Bryson DeChambeau has no regrets about not getting COVID-19 vaccine: 'I don't need it'

DeChambeau said that he would be open to getting the vaccine if it became 'mainstream'

Bryson DeChambeau missed out on the Tokyo Olympics after testing positive for COVID-19 on July 23, but the professional golfer said that he doesn’t regret not getting the vaccine.

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"The vaccine doesn't necessarily prevent it from happening," DeChambeau told reporters at TPC Southwind on Wednesday, via ESPN. "I'm young enough, I'd rather give it (the vaccine) to people who need it. I don't need it. I'm a healthy, young individual that will continue to work on my health."

DeChambeau, who is 27 years old, said that his father and mother both received the vaccine. He added that he didn’t want to take it because he didn’t want to reduce the available supply for people who needed it.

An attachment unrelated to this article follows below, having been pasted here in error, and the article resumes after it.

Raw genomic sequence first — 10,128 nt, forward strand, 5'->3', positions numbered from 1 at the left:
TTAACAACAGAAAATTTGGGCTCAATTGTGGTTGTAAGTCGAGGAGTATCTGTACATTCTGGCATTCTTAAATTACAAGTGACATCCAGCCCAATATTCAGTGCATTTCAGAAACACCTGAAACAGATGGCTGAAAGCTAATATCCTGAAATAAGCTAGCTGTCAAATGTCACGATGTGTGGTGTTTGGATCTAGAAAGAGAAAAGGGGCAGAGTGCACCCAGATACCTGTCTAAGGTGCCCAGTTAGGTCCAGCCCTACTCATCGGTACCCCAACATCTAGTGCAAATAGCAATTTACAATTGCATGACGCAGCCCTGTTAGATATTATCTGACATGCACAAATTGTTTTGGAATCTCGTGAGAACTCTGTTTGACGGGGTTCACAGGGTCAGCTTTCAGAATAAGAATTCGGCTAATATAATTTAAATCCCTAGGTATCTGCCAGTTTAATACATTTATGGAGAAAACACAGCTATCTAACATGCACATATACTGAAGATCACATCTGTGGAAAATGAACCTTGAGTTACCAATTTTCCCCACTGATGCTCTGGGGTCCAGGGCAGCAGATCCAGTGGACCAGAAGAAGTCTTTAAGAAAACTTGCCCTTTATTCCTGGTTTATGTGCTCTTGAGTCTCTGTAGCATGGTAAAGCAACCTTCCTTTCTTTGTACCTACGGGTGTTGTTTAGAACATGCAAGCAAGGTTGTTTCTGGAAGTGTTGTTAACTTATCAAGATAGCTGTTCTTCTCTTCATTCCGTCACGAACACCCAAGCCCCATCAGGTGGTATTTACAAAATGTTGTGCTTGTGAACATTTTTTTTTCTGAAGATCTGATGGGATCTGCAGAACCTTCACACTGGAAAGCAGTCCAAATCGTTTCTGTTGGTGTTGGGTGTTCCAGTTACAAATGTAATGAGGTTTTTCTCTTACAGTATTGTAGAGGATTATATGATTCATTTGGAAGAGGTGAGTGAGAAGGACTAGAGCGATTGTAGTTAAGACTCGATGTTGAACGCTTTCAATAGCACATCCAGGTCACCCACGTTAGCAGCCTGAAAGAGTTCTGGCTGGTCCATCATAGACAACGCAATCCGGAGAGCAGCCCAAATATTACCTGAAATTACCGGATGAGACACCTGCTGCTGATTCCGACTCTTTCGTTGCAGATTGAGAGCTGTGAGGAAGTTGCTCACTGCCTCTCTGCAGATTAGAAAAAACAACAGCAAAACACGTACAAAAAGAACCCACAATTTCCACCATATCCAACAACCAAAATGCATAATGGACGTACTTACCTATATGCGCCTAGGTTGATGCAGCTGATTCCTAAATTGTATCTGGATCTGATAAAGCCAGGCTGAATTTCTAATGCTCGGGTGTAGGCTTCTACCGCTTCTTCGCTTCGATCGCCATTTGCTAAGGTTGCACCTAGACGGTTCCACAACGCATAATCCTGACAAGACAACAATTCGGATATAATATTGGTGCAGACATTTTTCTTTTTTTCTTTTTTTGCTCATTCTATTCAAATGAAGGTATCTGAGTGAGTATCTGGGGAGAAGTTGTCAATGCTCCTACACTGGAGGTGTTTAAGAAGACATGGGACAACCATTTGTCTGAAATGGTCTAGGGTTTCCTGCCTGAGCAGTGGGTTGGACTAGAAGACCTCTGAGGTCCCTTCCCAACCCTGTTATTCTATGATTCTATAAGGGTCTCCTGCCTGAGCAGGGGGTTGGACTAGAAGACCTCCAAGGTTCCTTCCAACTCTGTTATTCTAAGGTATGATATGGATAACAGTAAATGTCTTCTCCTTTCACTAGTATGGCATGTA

Bryson DeChambeau watches his tee shot on the 14th hole during a practice round at the PGA Championship golf tournament on the Ocean Course Wednesday, May 19, 2021, in Kiawah Island, S.C. (AP Photo/David J. Phillip)

Bryson DeChambeau watches his tee shot on the 14th hole during a practice round at the PGA Championship golf tournament on the Ocean Course Wednesday, May 19, 2021, in Kiawah Island, S.C. (AP Photo/David J. Phillip)

DeChambeau said that he would be open to getting the vaccine if it became "mainstream."

DeChambeau spoke on his positive test and said that he didn’t feel any symptoms for the first two days after testing positive. However, shortly after, he started to feel tired and he lost 8-10 pounds over the last two weeks.

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"Started getting fully better two or three days ago," DeChambeau said. "For the most part, it's funny, you stay at home and you quarantine for so long, you just feel tired. You're not doing anything."

DeChambeau will participate in this upcoming weekend’s WGC-FedEx St. Jude Invitational. He will play alongside Dustin Johnson and Cameron Smith during the first two rounds of the event.